“It’s looking to build capacity for training and recruitment of new mariners through the community college system,” Antilla said. “That’s one of the ways we’re looking at improving our capabilities. There is a tremendous amount of support behind it, both from the industry and from congressional representatives across the country.”
The value of maritime programs at community colleges has been recognized at the state level as well. Texas approved a bond issue in 2008 to provide San Jacinto College with $18 million for its new maritime training center, while a 2007 bond issue in Louisiana included $7 million for a new training facility at Delgado Community College in New Orleans.
The 18,750-square-foot Delgado Maritime and Industrial Training Center, scheduled to open in 2016, will include three Transas full-mission bridge simulators and nine classrooms. More than 90 non-credit courses are offered at the school, which has been training maritime students for more than 30 years and is aiming to build on its reputation.
“We want to be a one-stop U.S. Coast Guard training center for the southeast Louisiana region,” said Rick Schwab, senior director of maritime, fire and industrial training at Delgado.
New classes being offered at the school include ECDIS, tank barge dangerous liquids, leadership and managerial skills, advanced firefighting revalidation, and a basic safety training refresher. Delgado is also expanding courses for STCW.
Schwab said most of the 8,000 to 10,000 students that Delgado trains each year are either starting a maritime career or going into the petrochemical industry, mostly in the Gulf and inland waterways. He said the collapse of the oil market has put more emphasis on being diversified when it comes to course offerings, including those customized to meet the specific needs of marine operators.
“We see a lot of things. A lot of new hires but also people who need to be cross-trained, either because they need training to transfer skills or need additional job duties for certification,” Schwab said. “Everyone wants to do more with less, so people need more training to keep up.”
Spencer Paul, a student at Clatsop Community College in Astoria, Ore., gets familiar with ECDIS equipment at the school.
Photo courtesy Clatsop Community College
The call for customized training has helped keep enrollment steady at Fletcher Technical Community College in Houma, La., with increased demand from inland customers offsetting losses in the offshore sector, according to maritime instructor Jack Porche. The school offers 70 marine and safety courses and awards an average of 2,500 certificates a year.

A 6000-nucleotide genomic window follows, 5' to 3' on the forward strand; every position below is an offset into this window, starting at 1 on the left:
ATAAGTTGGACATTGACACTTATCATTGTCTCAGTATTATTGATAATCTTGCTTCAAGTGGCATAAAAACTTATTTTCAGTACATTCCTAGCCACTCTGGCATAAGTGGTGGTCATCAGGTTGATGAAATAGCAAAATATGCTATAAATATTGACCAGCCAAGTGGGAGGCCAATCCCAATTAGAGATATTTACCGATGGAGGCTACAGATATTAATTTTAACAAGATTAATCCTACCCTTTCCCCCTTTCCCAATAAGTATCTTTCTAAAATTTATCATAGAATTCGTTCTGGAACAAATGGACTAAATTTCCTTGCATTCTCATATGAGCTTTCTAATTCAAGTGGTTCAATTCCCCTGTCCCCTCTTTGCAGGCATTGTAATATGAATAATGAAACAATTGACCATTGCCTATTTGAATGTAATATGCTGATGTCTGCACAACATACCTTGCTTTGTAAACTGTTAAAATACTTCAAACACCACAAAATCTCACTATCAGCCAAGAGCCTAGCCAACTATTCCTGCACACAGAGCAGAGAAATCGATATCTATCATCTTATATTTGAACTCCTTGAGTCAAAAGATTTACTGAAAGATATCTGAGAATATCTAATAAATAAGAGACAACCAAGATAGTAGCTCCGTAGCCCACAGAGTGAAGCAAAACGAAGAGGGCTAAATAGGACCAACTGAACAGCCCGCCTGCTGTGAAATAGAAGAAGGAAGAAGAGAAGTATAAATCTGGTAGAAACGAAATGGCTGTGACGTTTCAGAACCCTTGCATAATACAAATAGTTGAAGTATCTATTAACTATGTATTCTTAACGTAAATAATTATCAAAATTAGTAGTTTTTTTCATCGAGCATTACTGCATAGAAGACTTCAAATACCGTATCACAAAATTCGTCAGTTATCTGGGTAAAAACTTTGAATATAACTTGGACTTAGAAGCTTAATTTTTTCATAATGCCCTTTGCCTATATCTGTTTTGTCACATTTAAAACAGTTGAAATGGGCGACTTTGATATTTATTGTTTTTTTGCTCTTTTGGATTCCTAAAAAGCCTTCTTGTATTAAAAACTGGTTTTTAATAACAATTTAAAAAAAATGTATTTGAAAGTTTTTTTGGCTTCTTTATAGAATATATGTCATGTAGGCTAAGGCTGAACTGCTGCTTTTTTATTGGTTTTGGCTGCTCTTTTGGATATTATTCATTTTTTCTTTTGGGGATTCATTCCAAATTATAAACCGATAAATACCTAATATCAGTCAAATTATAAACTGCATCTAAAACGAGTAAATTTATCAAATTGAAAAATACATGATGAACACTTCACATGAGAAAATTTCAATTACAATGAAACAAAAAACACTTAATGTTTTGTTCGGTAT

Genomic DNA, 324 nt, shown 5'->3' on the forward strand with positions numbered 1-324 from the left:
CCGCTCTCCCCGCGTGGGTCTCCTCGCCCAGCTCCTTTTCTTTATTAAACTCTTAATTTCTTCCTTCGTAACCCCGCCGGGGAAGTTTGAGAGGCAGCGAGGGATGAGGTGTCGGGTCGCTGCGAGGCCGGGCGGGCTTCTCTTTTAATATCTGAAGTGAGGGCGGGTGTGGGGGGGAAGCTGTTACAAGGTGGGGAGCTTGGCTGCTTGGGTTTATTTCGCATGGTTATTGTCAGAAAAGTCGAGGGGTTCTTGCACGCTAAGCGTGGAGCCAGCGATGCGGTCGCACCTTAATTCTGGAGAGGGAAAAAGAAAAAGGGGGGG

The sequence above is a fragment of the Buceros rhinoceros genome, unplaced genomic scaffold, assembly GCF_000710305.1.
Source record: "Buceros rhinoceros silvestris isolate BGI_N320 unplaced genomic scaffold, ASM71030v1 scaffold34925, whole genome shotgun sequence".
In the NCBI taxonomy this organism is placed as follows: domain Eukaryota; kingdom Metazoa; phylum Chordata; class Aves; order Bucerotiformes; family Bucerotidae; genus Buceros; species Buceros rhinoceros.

“Offshore has just cratered, but inland has picked up the slack,” Porche said. “It’s company-sponsored. The Coast Guard is not requiring STCW and that kind of stuff for the inland mariners, so once they get their license they don’t get any more official training. But the boat companies are doing that on their own. They’re coming to us and saying, ‘We’d like to offer this’ — whatever they feel their weaknesses are.”
Porche cited customized training for Settoon Towing’s wheelhouse personnel that focused on navigating Louisiana’s difficult Berwick Bay waterway system (Professional Mariner, April 2013). Fletcher has also developed programs for Ingram Barge and LeBeouf Bros. Towing.
“It can be anything from one-day introductory training for new hires coming on to some more advanced training for people they already have on board,” he said.
Todd Boudreaux, director of the Marine & Petroleum Safety Training Center at Fletcher, said the Coast Guard’s Subchapter M has played a role in the growing demand from inland customers.
“Some of (the training) is above and beyond what they have to do, but I think a lot of it is anticipation of the final Subchapter M regulations,” he said. “(Operators) have implemented some of it, but they know more is coming down the line, so I think they are trying to get ahead of the game a little bit.”
To help its students get what they need, Fletcher has a Transas bridge simulator for inland towboat training and a Kongsberg bridge simulator for ships.
The school also has a SEFtec helicopter simulator and a dynamic positioning lab, but that equipment hasn’t gotten much use since the oil market collapsed.
“Before offshore slowed down, we were getting calls all the time,” Boudreaux said. “But whenever those guys pick up, we’ll be ready as well.”
Whether it’s Subchapter M compliance or providing the latest instruction to keep personnel safe offshore, Schwab said it’s important for community colleges to keep growing with the industry — and to be there in good times or bad. It is especially important to attract young recruits to fill the shoes of experienced mariners as the work force ages.
“A lot of our students haven’t had college experience; this is their first college experience,” he said. “It’s important that they obtain something they thought they couldn’t obtain. They’re getting certifications and running vessels and running offshore rigs. They are the new managers and supervisors. They are the wave of the future.”